A new study done at the Norwegian University of Science and Technology (NTNU) looked at comparisons between women who became pregnant as a result of assisted reproductive technology vs. women who became pregnant without any infertility treatment.
This huge study looked at the births of "more than 1.2 million Norwegian women whose births were listed in the Medical Birth Registry of Norway between 1984 and 2006. Of these, 8229 were pregnancies that resulted from assisted reproduction technology. "
The researchers looked at breech births and survival rates. They reported "no difference between infants of women who had conceived spontaneously and after assisted fertilization in birth weight, gestational age, risks of being small for gestational age, and preterm delivery."
Dr. Liv Bente Romundstad, one of the researchers described the data relating to breech births. She said that "five percent of the children from assisted reproduction are born in a breech presentation, compared with three percent of the average." In the article she goes on to explain the reason for these statistics. She reports women who have babies through assisted reproduction, "are in fact slightly older than average, tend to have shorter pregnancies, and fewer previous births."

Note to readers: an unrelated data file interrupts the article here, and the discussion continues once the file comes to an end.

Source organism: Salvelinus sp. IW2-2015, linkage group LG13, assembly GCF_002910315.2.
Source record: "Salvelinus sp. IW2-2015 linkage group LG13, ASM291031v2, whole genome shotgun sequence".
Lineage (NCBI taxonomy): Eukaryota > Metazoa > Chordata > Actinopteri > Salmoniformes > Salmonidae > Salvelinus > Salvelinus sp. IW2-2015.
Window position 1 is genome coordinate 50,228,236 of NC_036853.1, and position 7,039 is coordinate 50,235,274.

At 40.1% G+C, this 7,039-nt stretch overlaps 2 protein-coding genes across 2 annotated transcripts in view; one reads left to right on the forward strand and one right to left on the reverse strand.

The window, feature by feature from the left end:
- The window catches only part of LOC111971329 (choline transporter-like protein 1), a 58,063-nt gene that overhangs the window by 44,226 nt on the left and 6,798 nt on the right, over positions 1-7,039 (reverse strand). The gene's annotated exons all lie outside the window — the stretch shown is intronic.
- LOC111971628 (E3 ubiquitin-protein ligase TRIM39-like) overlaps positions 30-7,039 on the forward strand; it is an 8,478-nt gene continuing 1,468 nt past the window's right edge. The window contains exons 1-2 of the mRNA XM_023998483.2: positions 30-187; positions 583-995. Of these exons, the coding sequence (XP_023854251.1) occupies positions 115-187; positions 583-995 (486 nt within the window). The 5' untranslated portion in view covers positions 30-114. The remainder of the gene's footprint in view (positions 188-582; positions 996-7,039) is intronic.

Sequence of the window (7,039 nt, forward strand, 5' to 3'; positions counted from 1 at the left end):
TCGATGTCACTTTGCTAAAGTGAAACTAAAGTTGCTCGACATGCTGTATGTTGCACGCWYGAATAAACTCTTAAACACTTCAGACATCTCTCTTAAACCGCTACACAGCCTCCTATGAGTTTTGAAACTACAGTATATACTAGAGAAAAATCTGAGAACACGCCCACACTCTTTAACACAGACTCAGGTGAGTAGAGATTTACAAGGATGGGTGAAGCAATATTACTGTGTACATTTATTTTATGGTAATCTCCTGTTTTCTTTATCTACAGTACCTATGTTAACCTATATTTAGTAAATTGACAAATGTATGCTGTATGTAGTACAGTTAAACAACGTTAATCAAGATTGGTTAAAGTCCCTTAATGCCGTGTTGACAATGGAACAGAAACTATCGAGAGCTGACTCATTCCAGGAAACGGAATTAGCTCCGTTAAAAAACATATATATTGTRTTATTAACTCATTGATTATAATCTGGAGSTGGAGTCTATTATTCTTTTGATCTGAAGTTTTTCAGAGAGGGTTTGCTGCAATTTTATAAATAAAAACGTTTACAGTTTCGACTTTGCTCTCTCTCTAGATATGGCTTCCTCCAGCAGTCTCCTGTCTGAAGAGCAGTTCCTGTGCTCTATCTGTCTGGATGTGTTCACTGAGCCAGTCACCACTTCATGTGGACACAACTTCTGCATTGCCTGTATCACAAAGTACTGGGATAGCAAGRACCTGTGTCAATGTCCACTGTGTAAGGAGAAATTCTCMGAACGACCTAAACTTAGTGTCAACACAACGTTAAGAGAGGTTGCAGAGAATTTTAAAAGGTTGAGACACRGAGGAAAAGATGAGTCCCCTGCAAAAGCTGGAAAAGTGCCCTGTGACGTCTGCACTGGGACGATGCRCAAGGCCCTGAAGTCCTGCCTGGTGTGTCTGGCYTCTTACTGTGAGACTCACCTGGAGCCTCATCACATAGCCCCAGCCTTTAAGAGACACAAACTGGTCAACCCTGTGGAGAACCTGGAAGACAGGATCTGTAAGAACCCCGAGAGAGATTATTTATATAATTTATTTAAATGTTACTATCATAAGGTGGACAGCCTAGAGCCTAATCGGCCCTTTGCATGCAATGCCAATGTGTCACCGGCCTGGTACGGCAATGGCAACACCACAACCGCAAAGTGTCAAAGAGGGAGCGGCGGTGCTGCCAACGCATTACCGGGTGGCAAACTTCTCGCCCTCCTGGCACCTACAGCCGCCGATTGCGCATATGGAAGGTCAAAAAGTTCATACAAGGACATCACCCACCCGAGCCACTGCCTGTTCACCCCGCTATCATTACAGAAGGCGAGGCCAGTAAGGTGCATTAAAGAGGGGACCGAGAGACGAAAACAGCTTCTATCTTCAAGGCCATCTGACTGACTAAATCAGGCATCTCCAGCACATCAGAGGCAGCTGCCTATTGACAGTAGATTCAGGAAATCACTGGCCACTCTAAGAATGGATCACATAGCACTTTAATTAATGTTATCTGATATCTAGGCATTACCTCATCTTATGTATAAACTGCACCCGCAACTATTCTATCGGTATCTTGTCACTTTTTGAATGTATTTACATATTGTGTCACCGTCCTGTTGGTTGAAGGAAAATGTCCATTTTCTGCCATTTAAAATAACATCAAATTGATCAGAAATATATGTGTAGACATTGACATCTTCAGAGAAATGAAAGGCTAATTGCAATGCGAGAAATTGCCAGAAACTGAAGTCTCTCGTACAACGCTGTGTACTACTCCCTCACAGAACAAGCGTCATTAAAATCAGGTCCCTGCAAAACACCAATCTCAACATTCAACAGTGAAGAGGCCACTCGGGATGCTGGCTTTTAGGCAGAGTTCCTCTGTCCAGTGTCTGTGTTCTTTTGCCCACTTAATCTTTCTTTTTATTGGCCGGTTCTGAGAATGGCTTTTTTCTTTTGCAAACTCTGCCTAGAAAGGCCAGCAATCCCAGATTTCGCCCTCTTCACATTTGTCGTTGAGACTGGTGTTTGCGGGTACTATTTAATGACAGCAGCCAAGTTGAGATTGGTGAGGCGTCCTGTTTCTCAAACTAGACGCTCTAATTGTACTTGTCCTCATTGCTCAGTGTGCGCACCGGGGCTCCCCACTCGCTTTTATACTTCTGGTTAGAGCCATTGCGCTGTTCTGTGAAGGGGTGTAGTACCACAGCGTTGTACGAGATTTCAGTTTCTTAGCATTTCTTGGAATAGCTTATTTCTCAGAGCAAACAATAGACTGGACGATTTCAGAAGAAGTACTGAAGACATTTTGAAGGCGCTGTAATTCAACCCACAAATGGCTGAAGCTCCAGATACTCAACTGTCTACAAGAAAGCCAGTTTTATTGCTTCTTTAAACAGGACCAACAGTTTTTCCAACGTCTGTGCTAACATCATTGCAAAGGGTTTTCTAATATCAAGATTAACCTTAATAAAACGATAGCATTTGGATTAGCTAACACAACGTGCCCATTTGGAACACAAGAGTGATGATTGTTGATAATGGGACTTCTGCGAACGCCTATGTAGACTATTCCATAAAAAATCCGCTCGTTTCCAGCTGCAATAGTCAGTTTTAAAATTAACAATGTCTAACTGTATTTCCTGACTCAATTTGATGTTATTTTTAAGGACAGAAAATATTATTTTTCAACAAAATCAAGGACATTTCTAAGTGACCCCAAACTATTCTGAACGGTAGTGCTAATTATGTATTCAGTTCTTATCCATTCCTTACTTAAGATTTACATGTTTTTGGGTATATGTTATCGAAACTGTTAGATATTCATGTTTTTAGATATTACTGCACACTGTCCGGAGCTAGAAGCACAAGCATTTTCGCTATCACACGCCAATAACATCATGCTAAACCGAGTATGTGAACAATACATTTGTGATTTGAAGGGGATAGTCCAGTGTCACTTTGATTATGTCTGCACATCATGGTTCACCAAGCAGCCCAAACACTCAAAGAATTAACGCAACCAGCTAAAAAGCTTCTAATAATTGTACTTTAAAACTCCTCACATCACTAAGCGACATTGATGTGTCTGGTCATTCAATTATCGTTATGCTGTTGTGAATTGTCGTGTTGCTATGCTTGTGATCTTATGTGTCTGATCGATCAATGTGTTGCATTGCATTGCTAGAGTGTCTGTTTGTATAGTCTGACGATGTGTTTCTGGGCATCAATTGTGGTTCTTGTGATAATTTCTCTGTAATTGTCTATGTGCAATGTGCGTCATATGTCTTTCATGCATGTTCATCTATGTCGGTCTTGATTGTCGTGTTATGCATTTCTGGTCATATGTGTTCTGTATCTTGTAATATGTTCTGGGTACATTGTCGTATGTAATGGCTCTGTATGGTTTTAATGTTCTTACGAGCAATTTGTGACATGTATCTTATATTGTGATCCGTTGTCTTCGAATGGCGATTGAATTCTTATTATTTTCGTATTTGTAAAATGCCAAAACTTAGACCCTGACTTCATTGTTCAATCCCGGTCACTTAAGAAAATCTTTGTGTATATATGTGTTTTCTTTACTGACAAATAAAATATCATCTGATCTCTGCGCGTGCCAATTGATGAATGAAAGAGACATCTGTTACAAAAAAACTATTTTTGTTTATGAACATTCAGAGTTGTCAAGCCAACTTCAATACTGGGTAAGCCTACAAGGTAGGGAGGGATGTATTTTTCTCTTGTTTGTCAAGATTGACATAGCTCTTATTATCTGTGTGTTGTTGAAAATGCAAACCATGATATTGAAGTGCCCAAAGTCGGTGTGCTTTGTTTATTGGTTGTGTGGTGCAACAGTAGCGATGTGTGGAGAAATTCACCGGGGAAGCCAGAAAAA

Dr. Romunstad also notes that in 1984 women undergoing ART were watched much more closely than women who became pregnant without any medical intervention. Because of this doctors tended to do more Caesarean sections on these women. Now that the technology is better and many more women undergo infertility treatment the number of Caesarean procedures is comparable in both groups.
The study also looked at survival rates between the two populations. According to Dr. Romunstad, "Beginning in 1984, records were also kept for "test tube" babies. " The records showed no differences in terms of survival rates between babies conceived with or without ART.
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